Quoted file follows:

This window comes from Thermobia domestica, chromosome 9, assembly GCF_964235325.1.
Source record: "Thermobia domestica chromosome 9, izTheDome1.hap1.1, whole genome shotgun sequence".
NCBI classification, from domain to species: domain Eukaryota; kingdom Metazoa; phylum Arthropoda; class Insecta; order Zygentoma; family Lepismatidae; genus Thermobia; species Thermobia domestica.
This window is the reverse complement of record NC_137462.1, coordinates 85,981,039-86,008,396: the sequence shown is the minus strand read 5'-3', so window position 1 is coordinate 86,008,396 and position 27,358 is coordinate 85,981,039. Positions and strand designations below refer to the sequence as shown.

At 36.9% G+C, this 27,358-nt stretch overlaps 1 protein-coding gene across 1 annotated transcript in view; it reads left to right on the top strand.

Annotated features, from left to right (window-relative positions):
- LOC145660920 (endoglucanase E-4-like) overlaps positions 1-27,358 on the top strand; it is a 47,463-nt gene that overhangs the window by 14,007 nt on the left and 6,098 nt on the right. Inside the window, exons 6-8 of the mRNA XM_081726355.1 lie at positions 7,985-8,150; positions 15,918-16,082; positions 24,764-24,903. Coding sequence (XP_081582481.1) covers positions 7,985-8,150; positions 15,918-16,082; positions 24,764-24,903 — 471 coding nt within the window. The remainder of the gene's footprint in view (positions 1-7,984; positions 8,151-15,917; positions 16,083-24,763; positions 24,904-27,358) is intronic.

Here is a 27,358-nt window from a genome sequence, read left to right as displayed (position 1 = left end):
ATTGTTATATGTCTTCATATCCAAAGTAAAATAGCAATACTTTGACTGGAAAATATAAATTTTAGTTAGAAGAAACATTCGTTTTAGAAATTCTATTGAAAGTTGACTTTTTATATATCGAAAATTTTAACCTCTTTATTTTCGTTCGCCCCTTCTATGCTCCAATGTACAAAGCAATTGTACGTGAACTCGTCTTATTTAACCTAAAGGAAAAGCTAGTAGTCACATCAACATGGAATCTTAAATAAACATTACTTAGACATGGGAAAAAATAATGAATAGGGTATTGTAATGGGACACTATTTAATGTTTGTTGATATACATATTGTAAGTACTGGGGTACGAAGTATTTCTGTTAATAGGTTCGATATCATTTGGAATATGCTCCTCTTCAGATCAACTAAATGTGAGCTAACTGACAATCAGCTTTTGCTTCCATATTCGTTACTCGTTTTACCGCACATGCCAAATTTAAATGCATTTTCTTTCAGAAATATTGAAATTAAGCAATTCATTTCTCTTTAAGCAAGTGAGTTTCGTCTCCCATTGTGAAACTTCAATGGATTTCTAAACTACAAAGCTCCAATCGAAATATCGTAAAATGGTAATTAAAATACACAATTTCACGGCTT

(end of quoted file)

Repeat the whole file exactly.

This window comes from Thermobia domestica, chromosome 9, assembly GCF_964235325.1.
Source record: "Thermobia domestica chromosome 9, izTheDome1.hap1.1, whole genome shotgun sequence".
NCBI classification, from domain to species: domain Eukaryota; kingdom Metazoa; phylum Arthropoda; class Insecta; order Zygentoma; family Lepismatidae; genus Thermobia; species Thermobia domestica.
This window is the reverse complement of record NC_137462.1, coordinates 85,981,039-86,008,396: the sequence shown is the minus strand read 5'-3', so window position 1 is coordinate 86,008,396 and position 27,358 is coordinate 85,981,039. Positions and strand designations below refer to the sequence as shown.

At 36.9% G+C, this 27,358-nt stretch overlaps 1 protein-coding gene across 1 annotated transcript in view; it reads left to right on the top strand.

Annotated features, from left to right (window-relative positions):
- LOC145660920 (endoglucanase E-4-like) overlaps positions 1-27,358 on the top strand; it is a 47,463-nt gene that overhangs the window by 14,007 nt on the left and 6,098 nt on the right. Inside the window, exons 6-8 of the mRNA XM_081726355.1 lie at positions 7,985-8,150; positions 15,918-16,082; positions 24,764-24,903. Coding sequence (XP_081582481.1) covers positions 7,985-8,150; positions 15,918-16,082; positions 24,764-24,903 — 471 coding nt within the window. The remainder of the gene's footprint in view (positions 1-7,984; positions 8,151-15,917; positions 16,083-24,763; positions 24,904-27,358) is intronic.

Here is a 27,358-nt window from a genome sequence, read left to right as displayed (position 1 = left end):
ATTGTTATATGTCTTCATATCCAAAGTAAAATAGCAATACTTTGACTGGAAAATATAAATTTTAGTTAGAAGAAACATTCGTTTTAGAAATTCTATTGAAAGTTGACTTTTTATATATCGAAAATTTTAACCTCTTTATTTTCGTTCGCCCCTTCTATGCTCCAATGTACAAAGCAATTGTACGTGAACTCGTCTTATTTAACCTAAAGGAAAAGCTAGTAGTCACATCAACATGGAATCTTAAATAAACATTACTTAGACATGGGAAAAAATAATGAATAGGGTATTGTAATGGGACACTATTTAATGTTTGTTGATATACATATTGTAAGTACTGGGGTACGAAGTATTTCTGTTAATAGGTTCGATATCATTTGGAATATGCTCCTCTTCAGATCAACTAAATGTGAGCTAACTGACAATCAGCTTTTGCTTCCATATTCGTTACTCGTTTTACCGCACATGCCAAATTTAAATGCATTTTCTTTCAGAAATATTGAAATTAAGCAATTCATTTCTCTTTAAGCAAGTGAGTTTCGTCTCCCATTGTGAAACTTCAATGGATTTCTAAACTACAAAGCTCCAATCGAAATATCGTAAAATGGTAATTAAAATACACAATTTCACGGCTT